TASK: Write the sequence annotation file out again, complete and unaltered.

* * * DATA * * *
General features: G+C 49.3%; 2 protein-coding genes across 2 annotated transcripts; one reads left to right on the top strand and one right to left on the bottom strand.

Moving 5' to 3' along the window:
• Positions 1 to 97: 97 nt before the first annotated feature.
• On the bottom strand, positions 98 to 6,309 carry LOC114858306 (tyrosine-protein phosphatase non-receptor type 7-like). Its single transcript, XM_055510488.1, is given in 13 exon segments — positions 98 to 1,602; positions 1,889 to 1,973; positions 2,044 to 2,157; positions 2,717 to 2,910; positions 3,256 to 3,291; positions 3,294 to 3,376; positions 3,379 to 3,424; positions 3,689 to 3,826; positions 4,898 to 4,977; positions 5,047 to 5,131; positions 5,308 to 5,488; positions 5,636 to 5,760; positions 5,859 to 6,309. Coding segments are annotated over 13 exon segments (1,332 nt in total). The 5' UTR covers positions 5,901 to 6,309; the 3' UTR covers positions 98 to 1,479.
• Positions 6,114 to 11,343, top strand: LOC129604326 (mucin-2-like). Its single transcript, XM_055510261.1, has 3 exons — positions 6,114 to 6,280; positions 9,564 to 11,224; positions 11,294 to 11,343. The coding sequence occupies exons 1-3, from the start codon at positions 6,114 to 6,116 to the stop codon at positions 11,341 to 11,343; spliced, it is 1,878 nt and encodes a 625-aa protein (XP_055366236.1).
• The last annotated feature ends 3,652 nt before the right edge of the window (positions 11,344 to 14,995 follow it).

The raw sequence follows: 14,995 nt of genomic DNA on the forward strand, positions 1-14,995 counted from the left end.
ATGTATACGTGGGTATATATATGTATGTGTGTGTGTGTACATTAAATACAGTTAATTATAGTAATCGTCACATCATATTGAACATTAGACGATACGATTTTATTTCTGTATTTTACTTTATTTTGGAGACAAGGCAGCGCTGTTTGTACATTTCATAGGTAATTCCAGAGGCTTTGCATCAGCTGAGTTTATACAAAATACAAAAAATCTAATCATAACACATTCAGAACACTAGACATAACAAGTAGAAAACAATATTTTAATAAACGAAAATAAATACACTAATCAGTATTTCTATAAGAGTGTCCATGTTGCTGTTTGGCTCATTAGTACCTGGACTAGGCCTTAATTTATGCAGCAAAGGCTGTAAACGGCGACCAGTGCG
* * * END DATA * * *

General features: G+C 49.3%; 2 protein-coding genes across 2 annotated transcripts; one reads left to right on the top strand and one right to left on the bottom strand.

Moving 5' to 3' along the window:
• Positions 1 to 97: 97 nt before the first annotated feature.
• On the bottom strand, positions 98 to 6,309 carry LOC114858306 (tyrosine-protein phosphatase non-receptor type 7-like). Its single transcript, XM_055510488.1, is given in 13 exon segments — positions 98 to 1,602; positions 1,889 to 1,973; positions 2,044 to 2,157; positions 2,717 to 2,910; positions 3,256 to 3,291; positions 3,294 to 3,376; positions 3,379 to 3,424; positions 3,689 to 3,826; positions 4,898 to 4,977; positions 5,047 to 5,131; positions 5,308 to 5,488; positions 5,636 to 5,760; positions 5,859 to 6,309. Coding segments are annotated over 13 exon segments (1,332 nt in total). The 5' UTR covers positions 5,901 to 6,309; the 3' UTR covers positions 98 to 1,479.
• Positions 6,114 to 11,343, top strand: LOC129604326 (mucin-2-like). Its single transcript, XM_055510261.1, has 3 exons — positions 6,114 to 6,280; positions 9,564 to 11,224; positions 11,294 to 11,343. The coding sequence occupies exons 1-3, from the start codon at positions 6,114 to 6,116 to the stop codon at positions 11,341 to 11,343; spliced, it is 1,878 nt and encodes a 625-aa protein (XP_055366236.1).
• The last annotated feature ends 3,652 nt before the right edge of the window (positions 11,344 to 14,995 follow it).

The raw sequence follows: 14,995 nt of genomic DNA on the forward strand, positions 1-14,995 counted from the left end.
ATGTATACGTGGGTATATATATGTATGTGTGTGTGTGTACATTAAATACAGTTAATTATAGTAATCGTCACATCATATTGAACATTAGACGATACGATTTTATTTCTGTATTTTACTTTATTTTGGAGACAAGGCAGCGCTGTTTGTACATTTCATAGGTAATTCCAGAGGCTTTGCATCAGCTGAGTTTATACAAAATACAAAAAATCTAATCATAACACATTCAGAACACTAGACATAACAAGTAGAAAACAATATTTTAATAAACGAAAATAAATACACTAATCAGTATTTCTATAAGAGTGTCCATGTTGCTGTTTGGCTCATTAGTACCTGGACTAGGCCTTAATTTATGCAGCAAAGGCTGTAAACGGCGACCAGTGCG